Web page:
While latte art and at-home espresso machines are relatively new, the moka pot is a coffee and espresso maker that was designed for the stovetop back in 1933. Since it was one of the first products that brought fancy espresso into people's homes, there was some trial and error that came with the unique invention. The product has Italian roots and its longevity speaks to the quality of this technique.
A moka pot has an hourglass shape with a handle. Water gets placed in the bottom compartment and a metal filter with added coffee grounds sits above it. Once the top compartment is secured into position, it gets placed on the hot stove. As it heats, the steam infuses with the grounds, creating a pressurized funnel that allows hot coffee to fill the top compartment.
While the grind of the coffee and roast of the bean are important factors, opinions differ when it comes to whether or not you should be tamping the coffee grounds in a moka pot. According to Bialetti, you should never press the grounds into the filter. Instead, you should fill the coffee grounds to the top, make the pile level, and leave space for water to easily pass through the grounds. Similarly, others find the tamping step unnecessary due to the pressure it creates inside the pot, which could lead to a very hot coffee explosion. Not to mention that this can over-extract the beans, which will leave you with bitter-tasting coffee.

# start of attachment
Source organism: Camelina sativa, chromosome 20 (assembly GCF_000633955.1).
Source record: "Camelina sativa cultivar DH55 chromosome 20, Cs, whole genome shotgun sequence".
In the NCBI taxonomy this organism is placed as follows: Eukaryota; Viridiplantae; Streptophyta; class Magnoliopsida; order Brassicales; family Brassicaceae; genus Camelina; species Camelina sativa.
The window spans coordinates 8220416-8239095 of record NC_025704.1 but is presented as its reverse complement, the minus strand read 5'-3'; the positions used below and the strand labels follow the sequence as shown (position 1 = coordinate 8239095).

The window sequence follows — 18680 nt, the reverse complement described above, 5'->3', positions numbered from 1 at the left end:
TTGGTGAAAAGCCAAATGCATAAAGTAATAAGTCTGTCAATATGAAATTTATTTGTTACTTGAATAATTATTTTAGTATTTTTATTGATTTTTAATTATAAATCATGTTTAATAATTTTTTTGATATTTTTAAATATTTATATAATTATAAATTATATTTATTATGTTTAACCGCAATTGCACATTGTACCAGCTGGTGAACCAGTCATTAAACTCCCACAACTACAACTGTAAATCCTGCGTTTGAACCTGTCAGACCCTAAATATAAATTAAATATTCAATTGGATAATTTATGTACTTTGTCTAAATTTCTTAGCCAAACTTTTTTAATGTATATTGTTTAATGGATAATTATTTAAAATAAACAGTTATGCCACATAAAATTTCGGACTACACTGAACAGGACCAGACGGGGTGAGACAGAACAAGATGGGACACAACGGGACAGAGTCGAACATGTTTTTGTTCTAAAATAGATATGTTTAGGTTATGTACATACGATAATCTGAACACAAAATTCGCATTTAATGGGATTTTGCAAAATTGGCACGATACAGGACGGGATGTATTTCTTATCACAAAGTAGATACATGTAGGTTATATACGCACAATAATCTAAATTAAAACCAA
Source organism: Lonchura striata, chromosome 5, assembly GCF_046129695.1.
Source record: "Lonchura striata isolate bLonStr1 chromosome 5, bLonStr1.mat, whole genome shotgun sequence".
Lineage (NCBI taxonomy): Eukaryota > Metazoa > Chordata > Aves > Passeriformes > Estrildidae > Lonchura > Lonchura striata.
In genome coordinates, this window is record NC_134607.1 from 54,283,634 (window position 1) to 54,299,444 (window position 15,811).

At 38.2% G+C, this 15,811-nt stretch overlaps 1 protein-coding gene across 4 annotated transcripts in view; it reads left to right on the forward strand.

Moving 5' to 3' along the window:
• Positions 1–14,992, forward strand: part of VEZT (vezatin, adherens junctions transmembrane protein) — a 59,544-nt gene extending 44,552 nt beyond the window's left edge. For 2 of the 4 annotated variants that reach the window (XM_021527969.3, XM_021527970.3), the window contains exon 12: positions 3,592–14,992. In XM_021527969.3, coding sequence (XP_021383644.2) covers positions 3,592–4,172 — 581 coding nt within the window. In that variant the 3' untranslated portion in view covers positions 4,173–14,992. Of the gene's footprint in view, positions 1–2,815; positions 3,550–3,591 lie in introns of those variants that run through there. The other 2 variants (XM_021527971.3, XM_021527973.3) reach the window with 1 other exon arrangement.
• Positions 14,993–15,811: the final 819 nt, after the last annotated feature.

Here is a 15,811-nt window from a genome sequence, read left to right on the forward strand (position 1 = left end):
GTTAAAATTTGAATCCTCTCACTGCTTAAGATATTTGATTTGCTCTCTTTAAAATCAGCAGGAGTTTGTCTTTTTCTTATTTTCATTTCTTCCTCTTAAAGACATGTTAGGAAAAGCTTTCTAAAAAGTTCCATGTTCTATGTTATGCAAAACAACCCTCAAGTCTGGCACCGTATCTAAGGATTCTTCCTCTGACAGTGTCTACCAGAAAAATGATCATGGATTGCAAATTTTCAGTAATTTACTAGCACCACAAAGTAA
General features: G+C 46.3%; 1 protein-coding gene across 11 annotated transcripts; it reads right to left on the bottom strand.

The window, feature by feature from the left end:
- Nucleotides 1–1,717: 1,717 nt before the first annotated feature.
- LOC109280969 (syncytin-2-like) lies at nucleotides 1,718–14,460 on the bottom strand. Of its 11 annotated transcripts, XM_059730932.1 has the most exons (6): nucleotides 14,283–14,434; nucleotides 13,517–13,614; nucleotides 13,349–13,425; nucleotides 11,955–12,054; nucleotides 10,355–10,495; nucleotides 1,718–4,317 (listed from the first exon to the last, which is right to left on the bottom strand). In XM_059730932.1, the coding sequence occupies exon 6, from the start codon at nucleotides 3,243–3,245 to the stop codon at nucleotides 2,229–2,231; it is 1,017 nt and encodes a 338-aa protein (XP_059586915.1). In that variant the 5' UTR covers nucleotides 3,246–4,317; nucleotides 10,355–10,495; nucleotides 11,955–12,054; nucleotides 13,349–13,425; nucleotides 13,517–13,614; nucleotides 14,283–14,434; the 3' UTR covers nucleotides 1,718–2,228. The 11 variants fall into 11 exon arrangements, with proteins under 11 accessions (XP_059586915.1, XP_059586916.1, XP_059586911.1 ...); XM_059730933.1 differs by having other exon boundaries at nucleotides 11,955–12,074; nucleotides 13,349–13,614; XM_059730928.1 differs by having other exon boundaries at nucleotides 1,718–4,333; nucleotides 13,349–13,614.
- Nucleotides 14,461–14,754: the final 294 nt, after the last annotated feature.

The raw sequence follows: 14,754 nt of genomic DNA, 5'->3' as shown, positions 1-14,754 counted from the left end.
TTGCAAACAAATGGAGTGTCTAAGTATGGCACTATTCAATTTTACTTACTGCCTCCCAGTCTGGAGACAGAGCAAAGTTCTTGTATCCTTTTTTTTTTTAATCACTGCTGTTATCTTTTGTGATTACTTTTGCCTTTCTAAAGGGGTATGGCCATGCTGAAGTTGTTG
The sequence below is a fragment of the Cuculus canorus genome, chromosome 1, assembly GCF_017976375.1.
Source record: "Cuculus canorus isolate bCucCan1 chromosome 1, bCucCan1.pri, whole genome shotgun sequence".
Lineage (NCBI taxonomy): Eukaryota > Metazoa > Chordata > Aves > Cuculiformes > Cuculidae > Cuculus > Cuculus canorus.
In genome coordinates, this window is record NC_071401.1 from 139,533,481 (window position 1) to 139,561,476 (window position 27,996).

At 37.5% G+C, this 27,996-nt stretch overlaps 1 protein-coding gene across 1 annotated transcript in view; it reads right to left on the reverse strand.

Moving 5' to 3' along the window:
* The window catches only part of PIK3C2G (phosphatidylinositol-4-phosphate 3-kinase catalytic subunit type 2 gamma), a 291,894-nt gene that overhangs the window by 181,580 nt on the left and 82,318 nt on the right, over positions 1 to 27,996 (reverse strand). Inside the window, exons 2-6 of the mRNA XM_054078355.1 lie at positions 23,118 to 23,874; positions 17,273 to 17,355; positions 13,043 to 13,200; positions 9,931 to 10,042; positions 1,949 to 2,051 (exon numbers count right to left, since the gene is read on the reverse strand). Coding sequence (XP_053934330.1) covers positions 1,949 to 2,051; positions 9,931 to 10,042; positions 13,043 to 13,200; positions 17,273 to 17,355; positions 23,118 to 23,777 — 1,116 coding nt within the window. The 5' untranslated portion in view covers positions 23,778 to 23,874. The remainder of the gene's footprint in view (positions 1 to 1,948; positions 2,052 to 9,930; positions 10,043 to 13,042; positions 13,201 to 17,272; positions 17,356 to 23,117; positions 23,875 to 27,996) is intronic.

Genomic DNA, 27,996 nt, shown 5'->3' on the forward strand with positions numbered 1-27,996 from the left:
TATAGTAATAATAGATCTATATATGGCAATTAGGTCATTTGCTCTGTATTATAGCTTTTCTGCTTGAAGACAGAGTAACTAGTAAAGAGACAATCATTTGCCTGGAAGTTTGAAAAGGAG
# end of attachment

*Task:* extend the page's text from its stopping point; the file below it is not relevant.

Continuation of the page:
Most Moka Pot Lovers Avoid Tamping
A medium-coarse grind on coffee beans is the ideal texture for a moka pot because it allows the water to cover each grain and absorb that full-bodied flavor. However, allowing too much air in between the coffee grounds will leave you with weak coffee. Similarly, applying too much pressure to your grounds can also weaken your brew. Since a moka pot is designed to make coffee shop-quality espresso, tamping the grounds effectively will theoretically slow down the brewing process and allow the water to retain that strong, bold flavor.
Some coffee connoisseurs also note that tamping the grounds can help to create that foamy crema on the top of the espresso. Ideally, gentle tamping will provide the best results for those in favor of it. However, it is a controversial choice that doesn't always lead to your best cup of coffee. A good middle ground would involve tapping the side of the moka pot to settle the grounds or applying minimal pressure with a spoon to make an even layer on top.
Ultimately, tamping your coffee grounds in a moka pot comes down to personal preference. While the technique does change the flavor and strength of your espresso, other factors like grind and roast also play a role. Therefore, experimenting with your moka pot and opting for the process that gives you your preferred flavor profile is the best approach.
Read the original article on Mashed.